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Author Topic: URL Redirect Rewrite Using The .htaccess File  (Read 3061 times)

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sachinj

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URL Redirect Rewrite Using The .htaccess File
« on: February 13, 2018, 08:38:07 am »
URL Redirect Rewrite Using The .htaccess File

Your primary .htaccess file is located in your public_html folder.

Redirecting to or from WWW

 Create a 301 redirect forcing all http requests to use either www.example.com or example.com:

    Example 1 - Redirect example.com to www.example.com:

 
Code: [Select]
  RewriteEngine On
            RewriteCond %{HTTP_HOST} !^www.example.com$ [NC]
            RewriteRule ^(.*)$ http://www.example.com/$1 [L,R=301]
    Example 2 - Redirect www.example.com to example.com:

   
Code: [Select]
RewriteEngine on
            RewriteCond %{HTTP_HOST} ^www\.example\.com$
            RewriteRule ^/?$ "http\:\/\/example\.com\/" [R=301,L]

Explanation of this .htaccess 301 redirect:

Let's have a look at the example 1 - Redirect example.com to www.example.com. The first line tells apache to start the rewrite module. The next line:

Code: [Select]
RewriteCond %{HTTP_HOST} !^www.example.com$ [NC]
specifies that the next rule only fires when the http host (that means the domain of the queried url) is not (- specified with the "!") www.example.com.

The $ means that the host ends with www.example.com - and the result is that all pages from www.example.com will trigger the following rewrite rule. Combined with the inversive "!" is the result every host that is not www.example.com will be redirected to this domain.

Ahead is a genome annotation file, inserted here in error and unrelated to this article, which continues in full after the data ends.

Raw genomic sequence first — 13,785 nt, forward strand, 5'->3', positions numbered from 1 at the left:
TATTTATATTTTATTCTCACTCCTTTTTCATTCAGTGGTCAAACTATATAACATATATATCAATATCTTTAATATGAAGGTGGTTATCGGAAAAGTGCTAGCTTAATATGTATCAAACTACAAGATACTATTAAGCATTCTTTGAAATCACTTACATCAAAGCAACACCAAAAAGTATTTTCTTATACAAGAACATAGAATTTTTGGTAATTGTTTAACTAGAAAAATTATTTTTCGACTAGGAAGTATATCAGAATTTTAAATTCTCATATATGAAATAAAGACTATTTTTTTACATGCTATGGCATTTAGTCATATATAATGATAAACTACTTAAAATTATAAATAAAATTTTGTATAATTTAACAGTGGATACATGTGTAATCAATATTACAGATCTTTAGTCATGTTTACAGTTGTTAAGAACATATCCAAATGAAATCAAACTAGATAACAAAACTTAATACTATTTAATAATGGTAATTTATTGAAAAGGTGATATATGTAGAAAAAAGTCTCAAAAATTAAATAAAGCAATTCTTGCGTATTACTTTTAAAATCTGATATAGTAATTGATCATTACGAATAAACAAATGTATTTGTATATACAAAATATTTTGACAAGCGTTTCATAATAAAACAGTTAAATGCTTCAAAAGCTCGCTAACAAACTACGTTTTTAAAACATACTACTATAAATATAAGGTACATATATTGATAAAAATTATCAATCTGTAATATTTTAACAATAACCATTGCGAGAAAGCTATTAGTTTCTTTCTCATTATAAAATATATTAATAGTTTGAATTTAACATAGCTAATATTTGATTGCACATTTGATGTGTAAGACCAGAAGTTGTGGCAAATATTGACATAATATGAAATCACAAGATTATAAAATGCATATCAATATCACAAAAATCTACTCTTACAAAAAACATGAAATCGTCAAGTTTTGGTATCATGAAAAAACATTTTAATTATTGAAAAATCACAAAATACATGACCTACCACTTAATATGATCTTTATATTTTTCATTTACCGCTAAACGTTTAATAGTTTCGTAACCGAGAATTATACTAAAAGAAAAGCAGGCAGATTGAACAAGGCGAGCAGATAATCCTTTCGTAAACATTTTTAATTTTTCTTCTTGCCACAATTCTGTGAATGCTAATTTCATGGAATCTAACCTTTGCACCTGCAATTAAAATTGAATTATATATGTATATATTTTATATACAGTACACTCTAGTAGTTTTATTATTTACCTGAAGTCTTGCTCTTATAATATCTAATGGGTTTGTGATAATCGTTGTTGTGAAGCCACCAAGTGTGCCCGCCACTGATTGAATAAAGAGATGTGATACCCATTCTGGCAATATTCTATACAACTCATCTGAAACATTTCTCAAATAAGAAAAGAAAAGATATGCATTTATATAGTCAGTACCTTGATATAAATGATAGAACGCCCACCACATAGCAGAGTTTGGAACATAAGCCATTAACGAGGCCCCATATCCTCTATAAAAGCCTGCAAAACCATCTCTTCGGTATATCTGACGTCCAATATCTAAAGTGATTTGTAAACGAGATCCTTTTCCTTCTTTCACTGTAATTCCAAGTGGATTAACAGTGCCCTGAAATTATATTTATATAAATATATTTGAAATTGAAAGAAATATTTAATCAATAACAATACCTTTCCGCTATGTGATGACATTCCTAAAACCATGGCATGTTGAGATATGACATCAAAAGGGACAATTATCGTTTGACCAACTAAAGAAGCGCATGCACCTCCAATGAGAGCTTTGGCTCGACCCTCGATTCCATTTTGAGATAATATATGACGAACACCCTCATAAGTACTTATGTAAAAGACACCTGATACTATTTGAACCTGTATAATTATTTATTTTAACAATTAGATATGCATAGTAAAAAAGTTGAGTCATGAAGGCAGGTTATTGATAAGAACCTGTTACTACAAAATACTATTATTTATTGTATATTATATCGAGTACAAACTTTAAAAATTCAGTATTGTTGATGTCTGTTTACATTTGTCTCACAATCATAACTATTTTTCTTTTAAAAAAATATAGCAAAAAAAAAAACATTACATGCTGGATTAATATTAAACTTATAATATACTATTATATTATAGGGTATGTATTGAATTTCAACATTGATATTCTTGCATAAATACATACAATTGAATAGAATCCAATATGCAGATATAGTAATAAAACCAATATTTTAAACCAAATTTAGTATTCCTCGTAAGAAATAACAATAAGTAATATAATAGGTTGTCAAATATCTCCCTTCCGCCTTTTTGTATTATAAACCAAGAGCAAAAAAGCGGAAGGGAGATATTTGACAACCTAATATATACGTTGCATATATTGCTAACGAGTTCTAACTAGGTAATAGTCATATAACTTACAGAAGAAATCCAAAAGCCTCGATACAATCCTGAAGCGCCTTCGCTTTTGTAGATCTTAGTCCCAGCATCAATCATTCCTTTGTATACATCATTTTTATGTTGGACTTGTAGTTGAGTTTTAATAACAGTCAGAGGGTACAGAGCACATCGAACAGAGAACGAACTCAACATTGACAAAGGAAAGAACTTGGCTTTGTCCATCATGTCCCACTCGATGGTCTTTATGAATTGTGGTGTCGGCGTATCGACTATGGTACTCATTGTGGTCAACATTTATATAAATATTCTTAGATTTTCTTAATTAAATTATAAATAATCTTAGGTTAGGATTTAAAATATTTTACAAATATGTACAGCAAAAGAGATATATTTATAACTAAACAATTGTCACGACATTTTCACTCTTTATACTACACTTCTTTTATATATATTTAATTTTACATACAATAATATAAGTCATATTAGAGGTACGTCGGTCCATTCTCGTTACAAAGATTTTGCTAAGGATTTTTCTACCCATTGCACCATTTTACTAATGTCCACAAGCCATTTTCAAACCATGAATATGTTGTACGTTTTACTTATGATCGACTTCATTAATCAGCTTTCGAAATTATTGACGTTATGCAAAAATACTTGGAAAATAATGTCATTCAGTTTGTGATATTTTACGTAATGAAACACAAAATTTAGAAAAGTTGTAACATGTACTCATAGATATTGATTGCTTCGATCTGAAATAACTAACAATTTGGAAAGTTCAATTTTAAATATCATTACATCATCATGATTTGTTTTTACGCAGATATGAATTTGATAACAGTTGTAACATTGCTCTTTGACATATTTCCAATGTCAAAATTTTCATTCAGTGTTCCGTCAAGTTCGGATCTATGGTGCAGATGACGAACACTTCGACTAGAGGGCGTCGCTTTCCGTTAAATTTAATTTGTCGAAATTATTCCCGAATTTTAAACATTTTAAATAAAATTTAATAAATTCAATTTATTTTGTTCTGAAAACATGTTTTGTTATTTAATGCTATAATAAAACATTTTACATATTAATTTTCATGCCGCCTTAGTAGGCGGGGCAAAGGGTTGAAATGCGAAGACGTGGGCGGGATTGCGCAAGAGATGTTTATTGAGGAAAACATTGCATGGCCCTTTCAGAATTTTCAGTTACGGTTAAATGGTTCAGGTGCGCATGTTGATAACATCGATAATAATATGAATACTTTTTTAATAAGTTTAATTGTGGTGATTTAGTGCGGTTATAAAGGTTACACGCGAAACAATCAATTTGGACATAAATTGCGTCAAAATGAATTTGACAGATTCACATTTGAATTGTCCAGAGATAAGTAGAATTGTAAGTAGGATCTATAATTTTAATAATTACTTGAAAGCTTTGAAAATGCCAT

The [NC] specifies that the http host is case insensitive. The escapes the "." - because this is a special character (normally, the dot (.) means that one character is unspecified).

The final line describes the action that should be executed:

Code: [Select]
RewriteRule ^(.*)$ http://www.example.com/$1 [L,R=301]
The ^(.*)$ is a little magic trick. Can you remember the meaning of the dot? If not, this can be any character(but only one). So .* means that you can have a lot of characters, not only one. This is what we need because ^(.*)$ contains the requested url, without the domain.

The next part http://www.example.com/$1 describes the target of the rewrite rule. This is our "final" used domain name, where $1 contains the content of the (.*).

The next part is also important, since it does the 301 redirect for us automatically: [L,R=301]. L means this is the last rule in this run. After this rewrite the webserver will return a result. The R=301 means that the webserver returns a 301 moved permanently to the requesting browser or search engine.

Redirect to example.com/index.php

You have a website with the name example.com and you want to redirect all incoming urls that are going to example.com/ to example.com/index.php

Code: [Select]
RewriteEngine On
        RewriteCond %{HTTP_HOST} ^example.com$
        RewriteRule ^$ http://example.com/index.php [L,R=301]

Explanation of this .htaccess 301 redirect:

What does this code above do? Let's have a look at Example 1 - Redirect example.com to www.example.com. The first line starts the rewrite module. The next line: